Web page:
why do my radiators make so much noise

Steam radiators have been used to heat homes for more than 150 years. Although you won't find them in homes built after about 1940 or so, many of today's older homes still have their original steam heating system. The advantage of steam is that it flows through the pipes under its own pressure, so there's no need to install a mechanical pump. Over time, though, steam radiators can start making annoying sounds such as loud banging or high-pitched whistling and squeaking. Fortunately, you can silence most common noises without calling a plumber. Quiet the Clanging If you hear a banging or knocking sound, then there's probably condensed steam (water) trapped in the pipes. As steam rushes through the system, it pushes the water forward at high speed. When the water hits up against a valve, elbow, or other plumbing fitting, you hear it.

Most of the time you can solve this problem by simply shimming up one end of the radiator so that it tips back toward the boiler. That way water won't be able to settle inside the system. Silence the Squeaks If a radiator is squeaking and whistling, you'll need to replace its air vent, which is attached to the pipe at the bottom of the radiator. You can buy a replacement air vent for about $10 to $15 at most plumbing suppliers. While there, also pick up a roll of Teflon tape and some graphite packing. Both are used to create airtight threaded connections. Begin by turning the thermostat all the way down to shut off the heating system. Next, hold the new air vent upside down with its threaded stem facing up. Wrap Teflon tape around the threaded stem in a clockwise direction that way, when you thread in the vent, the tape won't unravel.

Cover the old air vent with a thick cloth (which will protect your hand from any steam or hot water), and twist it off by hand. Turn the vent to the left counterclockwise and be careful not to apply side pressure, or the vent might snap off. Once the old vent is out, take the new air vent and thread it into the radiator. Be very careful not to cross the threads. Hand-tighten the vent until it's vertical. Don't use pliers too much pressure could crack the vent. The new vent will allow trapped air to escape, reducing the chances of whistling or squeaking. Next, use a screwdriver to unscrew the handle from the top of the radiator valve. Then use an open-end wrench to loosen the packing nut that holds the valve stem to the valve itself. Spin off the packing nut by hand.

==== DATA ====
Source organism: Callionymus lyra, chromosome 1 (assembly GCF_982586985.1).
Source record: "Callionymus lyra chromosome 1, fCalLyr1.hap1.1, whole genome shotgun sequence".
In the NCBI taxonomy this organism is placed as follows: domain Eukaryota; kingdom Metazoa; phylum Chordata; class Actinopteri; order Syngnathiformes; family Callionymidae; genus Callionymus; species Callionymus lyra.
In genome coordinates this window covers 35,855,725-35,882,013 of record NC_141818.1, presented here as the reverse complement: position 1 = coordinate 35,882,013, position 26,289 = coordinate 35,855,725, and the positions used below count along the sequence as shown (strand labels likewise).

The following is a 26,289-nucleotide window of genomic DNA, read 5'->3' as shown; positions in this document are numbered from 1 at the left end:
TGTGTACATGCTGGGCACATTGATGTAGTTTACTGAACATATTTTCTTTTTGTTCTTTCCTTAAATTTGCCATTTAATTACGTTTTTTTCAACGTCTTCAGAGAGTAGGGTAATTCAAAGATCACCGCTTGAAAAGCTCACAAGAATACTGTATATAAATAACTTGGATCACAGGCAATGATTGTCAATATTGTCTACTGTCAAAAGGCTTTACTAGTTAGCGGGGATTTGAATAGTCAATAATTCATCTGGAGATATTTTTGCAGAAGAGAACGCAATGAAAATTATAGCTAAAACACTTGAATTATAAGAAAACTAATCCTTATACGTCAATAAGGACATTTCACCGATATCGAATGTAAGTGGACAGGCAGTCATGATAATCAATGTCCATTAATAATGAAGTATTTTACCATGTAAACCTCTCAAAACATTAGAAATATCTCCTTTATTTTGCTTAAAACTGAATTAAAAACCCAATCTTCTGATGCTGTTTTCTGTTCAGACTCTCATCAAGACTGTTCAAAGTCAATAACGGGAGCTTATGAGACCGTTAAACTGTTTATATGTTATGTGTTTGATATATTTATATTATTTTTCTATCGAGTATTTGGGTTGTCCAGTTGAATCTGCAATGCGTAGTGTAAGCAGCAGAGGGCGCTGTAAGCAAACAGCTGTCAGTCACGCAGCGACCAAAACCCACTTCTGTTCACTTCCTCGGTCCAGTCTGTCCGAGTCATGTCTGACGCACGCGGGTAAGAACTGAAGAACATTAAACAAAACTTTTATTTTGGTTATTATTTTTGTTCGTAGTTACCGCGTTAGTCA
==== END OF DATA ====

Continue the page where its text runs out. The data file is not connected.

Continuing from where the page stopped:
Now wrap graphite packing around the threaded portion of the valve stem. As with the air vent, wind the packing around the stem in a clockwise direction. Hand-thread the packing nut back onto the valve and then tighten it with the wrench. Screw the valve handle back onto the valve. When you're done, turn up the thermostat, and wait for the steam heat to kick on. Check your work for leaks, and enjoy the silence.
and have it. In a working steam installation, steam leaves the boiler, condenses in the radiator, and trickles back down to the boiler at the bottom of the pipes (pretty neat trick for ancient technology, by the way). In order for the water to clear the pipes they all need to be angled back to the boiler, as does the radiator itself. There are actually specs for this which you could get from your local plumber's union (and probably City Hall, too) if you really wanted to.

If liquid water is in the pipes when hot steam comes up from the boiler, the steam insta-boils the water (usually not much of it), and the rapid boiling causes the loud pops you hear echoing through the system. For diagnosis: pipes expanding from the heat sounds like gentle haunted house creaking; stuck condensate sounds like Beezelbub banging pots and pans together all over your house staggered with rifle fire. So the solution is to make sure everything's tilted correctly. The radiator needs to be higher on the side opposite the feed pipe than at the feed pipe, and all the horizontal (eg, not vertical) feed pipes should be at an angle also. You have to be careful not to over-do it, of course, since black iron can crack (especially at T L joints), but you ought to be returning it to its original very-slight grade.

Usually the problem starts because the original shims under the radiator rot out or are removed, which levels out the radiator and also lowers the feed pipe. If the feed pipe leaves the radiator and then goes down through the floor, lowering the radiator inlet lowers that next joint and can level (or tip the wrong way) the next horizontal stretch of iron. In our house I didn't realize until too late that replacing the floors also lowered them by about an inch. We had horrible banging until I figured out what had happened, and I had to put the radiator on 1 shims to get the right angle on the feed pipe (it's either that or re-plumb the steam system; no thanks). posted by at on February 11, 2009 [